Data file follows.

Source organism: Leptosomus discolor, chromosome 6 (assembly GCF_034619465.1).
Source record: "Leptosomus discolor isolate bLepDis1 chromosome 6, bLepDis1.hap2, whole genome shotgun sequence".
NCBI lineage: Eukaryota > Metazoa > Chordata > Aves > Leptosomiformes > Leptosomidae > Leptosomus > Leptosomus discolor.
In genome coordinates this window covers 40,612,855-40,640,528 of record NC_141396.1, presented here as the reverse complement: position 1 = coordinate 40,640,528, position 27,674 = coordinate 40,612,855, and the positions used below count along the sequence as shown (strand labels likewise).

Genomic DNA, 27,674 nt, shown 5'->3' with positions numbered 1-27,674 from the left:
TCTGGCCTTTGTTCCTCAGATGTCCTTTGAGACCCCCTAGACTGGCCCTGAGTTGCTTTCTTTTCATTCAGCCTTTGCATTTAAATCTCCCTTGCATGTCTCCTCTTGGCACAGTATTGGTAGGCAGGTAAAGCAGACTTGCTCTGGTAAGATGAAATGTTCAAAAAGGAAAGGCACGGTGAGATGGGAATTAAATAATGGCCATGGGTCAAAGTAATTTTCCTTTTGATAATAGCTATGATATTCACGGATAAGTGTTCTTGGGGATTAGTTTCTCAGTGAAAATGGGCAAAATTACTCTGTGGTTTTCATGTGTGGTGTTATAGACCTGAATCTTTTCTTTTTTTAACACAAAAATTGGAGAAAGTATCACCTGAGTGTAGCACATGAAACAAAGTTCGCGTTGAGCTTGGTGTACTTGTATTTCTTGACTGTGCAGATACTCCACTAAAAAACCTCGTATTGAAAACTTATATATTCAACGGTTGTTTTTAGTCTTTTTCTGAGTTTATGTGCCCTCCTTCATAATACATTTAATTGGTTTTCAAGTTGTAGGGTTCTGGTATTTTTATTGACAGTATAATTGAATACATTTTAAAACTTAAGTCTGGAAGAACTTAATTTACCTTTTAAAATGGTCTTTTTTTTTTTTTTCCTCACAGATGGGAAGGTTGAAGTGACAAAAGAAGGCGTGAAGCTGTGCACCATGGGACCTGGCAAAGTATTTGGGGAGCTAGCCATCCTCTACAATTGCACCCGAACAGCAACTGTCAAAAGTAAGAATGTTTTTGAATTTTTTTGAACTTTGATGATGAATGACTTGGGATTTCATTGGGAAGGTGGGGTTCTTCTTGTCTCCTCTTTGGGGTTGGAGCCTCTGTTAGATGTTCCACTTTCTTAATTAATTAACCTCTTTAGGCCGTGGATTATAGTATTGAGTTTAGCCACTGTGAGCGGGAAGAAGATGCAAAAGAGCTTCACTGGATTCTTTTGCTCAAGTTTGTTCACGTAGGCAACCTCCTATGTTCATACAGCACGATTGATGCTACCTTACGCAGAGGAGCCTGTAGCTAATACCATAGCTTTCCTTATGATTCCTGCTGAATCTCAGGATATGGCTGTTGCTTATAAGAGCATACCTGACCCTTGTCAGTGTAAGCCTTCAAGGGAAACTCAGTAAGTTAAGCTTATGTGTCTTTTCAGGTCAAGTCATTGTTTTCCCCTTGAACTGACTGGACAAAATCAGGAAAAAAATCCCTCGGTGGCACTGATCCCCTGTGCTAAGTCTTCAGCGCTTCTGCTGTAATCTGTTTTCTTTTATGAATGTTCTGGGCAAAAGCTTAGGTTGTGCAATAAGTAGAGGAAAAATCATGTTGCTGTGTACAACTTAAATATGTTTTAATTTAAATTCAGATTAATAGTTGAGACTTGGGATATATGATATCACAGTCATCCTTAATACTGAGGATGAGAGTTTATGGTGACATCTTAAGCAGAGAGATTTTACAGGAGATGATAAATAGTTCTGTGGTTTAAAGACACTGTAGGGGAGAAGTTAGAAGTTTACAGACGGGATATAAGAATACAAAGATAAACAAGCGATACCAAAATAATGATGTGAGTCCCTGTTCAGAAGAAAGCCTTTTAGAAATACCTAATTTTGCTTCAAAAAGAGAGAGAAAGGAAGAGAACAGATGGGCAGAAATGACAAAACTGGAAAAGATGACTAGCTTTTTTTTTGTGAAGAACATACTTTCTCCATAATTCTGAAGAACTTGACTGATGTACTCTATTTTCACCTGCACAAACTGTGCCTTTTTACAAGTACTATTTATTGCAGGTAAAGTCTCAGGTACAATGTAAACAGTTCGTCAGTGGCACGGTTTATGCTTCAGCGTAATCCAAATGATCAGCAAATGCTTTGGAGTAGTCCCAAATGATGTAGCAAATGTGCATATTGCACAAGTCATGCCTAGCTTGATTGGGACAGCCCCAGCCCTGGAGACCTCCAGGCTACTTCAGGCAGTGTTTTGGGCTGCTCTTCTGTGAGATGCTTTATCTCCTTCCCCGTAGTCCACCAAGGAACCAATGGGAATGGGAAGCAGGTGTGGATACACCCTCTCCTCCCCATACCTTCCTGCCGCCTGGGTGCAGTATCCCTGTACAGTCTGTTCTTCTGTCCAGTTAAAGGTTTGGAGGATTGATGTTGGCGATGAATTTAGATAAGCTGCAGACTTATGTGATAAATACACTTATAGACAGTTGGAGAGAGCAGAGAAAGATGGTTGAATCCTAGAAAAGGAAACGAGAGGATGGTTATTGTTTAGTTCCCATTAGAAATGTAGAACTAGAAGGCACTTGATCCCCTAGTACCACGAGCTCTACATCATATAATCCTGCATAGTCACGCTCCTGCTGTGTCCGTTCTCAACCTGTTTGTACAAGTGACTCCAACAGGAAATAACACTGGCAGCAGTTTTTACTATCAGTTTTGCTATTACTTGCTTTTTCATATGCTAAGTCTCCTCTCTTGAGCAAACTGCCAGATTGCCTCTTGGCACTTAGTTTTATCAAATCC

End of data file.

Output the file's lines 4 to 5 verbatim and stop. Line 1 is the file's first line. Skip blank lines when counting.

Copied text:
In genome coordinates this window covers 40,612,855-40,640,528 of record NC_141396.1, presented here as the reverse complement: position 1 = coordinate 40,640,528, position 27,674 = coordinate 40,612,855, and the positions used below count along the sequence as shown (strand labels likewise).

Genomic DNA, 27,674 nt, shown 5'->3' with positions numbered 1-27,674 from the left: